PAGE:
Are my rights different when buying over the Internet compared with buying from a shop?

In most cases, your rights when buying from home (either over the internet or on the phone) are the same as those you enjoy when buying from a shop. In essence, these rights cover two main areas:

  • The way you are treated, the information you are provided with throughout the sale process and your right to a refund during a certain period after your purchase

  • Your right to reparation when things go wrong

It is very important to be aware, however, that these rights are only straightforward when buying online from within the UK. In addition, when buying from an auction, or from a private individual rather than a business, you have far fewer rights and less protection when things go wrong.

Do I have any extra rights when buying online?

Since buying online is different from buying in a shop, when you cannot actually see and touch the product, you have some additional rights. These include:

  • Access to easy to understand information about the product or service you want to buy, before you buy it

  • This same information in writing once you have made your purchase

  • A 14 day 'cooling off' period, during which you can cancel or reject any order without giving a specific reason but still get a full refund

  • A full refund if the goods you buy do not turn up on or before the agreed delivery date. If no date is agreed, then you can get a refund if your purchases are not with you in 30 days.

There are, of course, some exceptions, including:

  • Perishables - like flowers and food, goods that have been personalised and items like CDs, DVDs and Games wrapped in cellophane once they have been unwrapped

  • Financial products - such as insurance. Here you may have rights under the Financial Services Regulations 2004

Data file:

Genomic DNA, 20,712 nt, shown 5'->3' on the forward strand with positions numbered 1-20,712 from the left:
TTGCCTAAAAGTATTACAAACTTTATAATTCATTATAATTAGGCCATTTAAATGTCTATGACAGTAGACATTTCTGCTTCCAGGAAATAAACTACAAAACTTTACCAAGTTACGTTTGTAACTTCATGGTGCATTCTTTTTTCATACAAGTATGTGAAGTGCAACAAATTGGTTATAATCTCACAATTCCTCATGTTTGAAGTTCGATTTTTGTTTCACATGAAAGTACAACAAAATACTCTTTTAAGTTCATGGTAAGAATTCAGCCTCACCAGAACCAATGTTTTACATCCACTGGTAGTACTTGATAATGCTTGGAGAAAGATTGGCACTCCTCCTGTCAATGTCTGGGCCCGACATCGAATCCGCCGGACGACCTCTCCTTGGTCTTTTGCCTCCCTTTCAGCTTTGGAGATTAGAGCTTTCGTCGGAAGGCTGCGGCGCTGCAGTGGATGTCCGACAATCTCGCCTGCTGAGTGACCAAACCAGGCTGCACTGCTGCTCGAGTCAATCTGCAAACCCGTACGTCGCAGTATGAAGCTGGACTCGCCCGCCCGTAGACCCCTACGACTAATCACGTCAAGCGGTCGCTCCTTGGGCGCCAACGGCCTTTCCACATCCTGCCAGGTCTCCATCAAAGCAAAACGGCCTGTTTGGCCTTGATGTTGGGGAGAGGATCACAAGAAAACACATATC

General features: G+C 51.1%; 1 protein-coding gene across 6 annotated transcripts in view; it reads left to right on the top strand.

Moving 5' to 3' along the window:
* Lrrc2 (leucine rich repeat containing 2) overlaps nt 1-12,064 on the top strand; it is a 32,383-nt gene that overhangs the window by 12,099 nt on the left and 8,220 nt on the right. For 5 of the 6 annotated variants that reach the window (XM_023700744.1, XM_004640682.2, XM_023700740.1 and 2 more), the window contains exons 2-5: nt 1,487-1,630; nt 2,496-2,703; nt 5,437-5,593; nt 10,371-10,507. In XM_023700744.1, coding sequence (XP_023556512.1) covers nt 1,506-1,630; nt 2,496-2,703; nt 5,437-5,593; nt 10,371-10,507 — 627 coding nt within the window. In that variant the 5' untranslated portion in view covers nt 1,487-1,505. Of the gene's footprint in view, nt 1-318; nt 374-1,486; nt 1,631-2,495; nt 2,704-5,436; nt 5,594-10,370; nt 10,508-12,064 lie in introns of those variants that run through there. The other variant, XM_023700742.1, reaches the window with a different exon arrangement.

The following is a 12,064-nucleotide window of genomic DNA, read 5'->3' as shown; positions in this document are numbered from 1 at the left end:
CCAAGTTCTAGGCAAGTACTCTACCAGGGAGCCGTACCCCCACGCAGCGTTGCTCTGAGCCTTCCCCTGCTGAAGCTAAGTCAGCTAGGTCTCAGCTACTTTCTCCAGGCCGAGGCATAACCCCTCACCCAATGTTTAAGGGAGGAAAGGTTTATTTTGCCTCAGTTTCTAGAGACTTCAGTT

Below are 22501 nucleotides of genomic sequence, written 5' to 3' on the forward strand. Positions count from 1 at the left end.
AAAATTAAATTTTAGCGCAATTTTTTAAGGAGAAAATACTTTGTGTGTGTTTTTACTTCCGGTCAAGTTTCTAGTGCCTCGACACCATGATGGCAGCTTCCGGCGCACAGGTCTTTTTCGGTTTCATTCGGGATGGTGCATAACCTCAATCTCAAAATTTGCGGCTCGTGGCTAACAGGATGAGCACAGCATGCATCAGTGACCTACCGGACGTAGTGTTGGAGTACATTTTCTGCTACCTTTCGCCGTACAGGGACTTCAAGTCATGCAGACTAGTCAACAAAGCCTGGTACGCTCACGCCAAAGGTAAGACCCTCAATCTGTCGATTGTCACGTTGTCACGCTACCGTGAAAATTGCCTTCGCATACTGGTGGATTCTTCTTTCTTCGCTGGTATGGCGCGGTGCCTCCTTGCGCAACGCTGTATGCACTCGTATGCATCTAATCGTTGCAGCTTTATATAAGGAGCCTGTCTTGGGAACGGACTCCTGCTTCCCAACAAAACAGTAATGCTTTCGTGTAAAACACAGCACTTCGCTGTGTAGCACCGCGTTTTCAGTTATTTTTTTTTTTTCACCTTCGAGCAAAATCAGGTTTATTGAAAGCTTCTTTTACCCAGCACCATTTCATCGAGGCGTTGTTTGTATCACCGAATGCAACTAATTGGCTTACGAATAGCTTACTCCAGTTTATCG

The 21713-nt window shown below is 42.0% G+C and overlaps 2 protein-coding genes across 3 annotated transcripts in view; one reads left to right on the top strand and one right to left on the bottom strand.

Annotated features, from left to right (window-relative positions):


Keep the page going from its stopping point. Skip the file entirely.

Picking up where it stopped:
• Online auctions. If you are buying in this way, refer to the website's terms and conditions (specifically, 'dispute resolution') before you buy

  • The sale of land

What about when things go wrong?

Whenever you buy goods you, in effect, set up a legally binding contract between you and the seller. This contract is governed by the Consumer Rights Act 2015, which sets out your rights if a product you buy from a store (whether online or not) is not 'fit for purpose', becomes faulty, is not 'as described' by the vendor or is not of 'satisfactory quality':

  • As described means that the product should correspond to any description given before you made your purchase - covering everything from quantity and measurements to colour. The description could be on a website, made verbally or even on the product packaging

  • Satisfactory quality is a slightly 'woolly' term and potentially open to interpretation. However, the official line from the Citizens Advice Bureau is: "... goods that are of satisfactory quality are free from minor defects, have good appearance and finish and are durable, safe and fit for all the purposes for which such goods are commonly supplied."

As well as being fit for their general purpose (e.g. if you buy a printer, it should work properly), the law says that any product you buy must be fit for any specific purpose that you discussed with the seller before you bought (e.g. if you were advised that your printer would work with your computer).

If any goods you buy are not satisfactory, you may be able to make a claim up to six years after your purchase in England and Wales (five years in Scotland). You can usually claim for a refund, repair or replacement.

The Consumer Rights Act 2015 also covers any digital content (music downloads for example) you purchase, and you will have the right to a refund or replacement if they do not meet the above standards.

Remember that these rights do not apply if you simply change your mind about a product you have bought, or decide you do not like it.

How do I make a claim?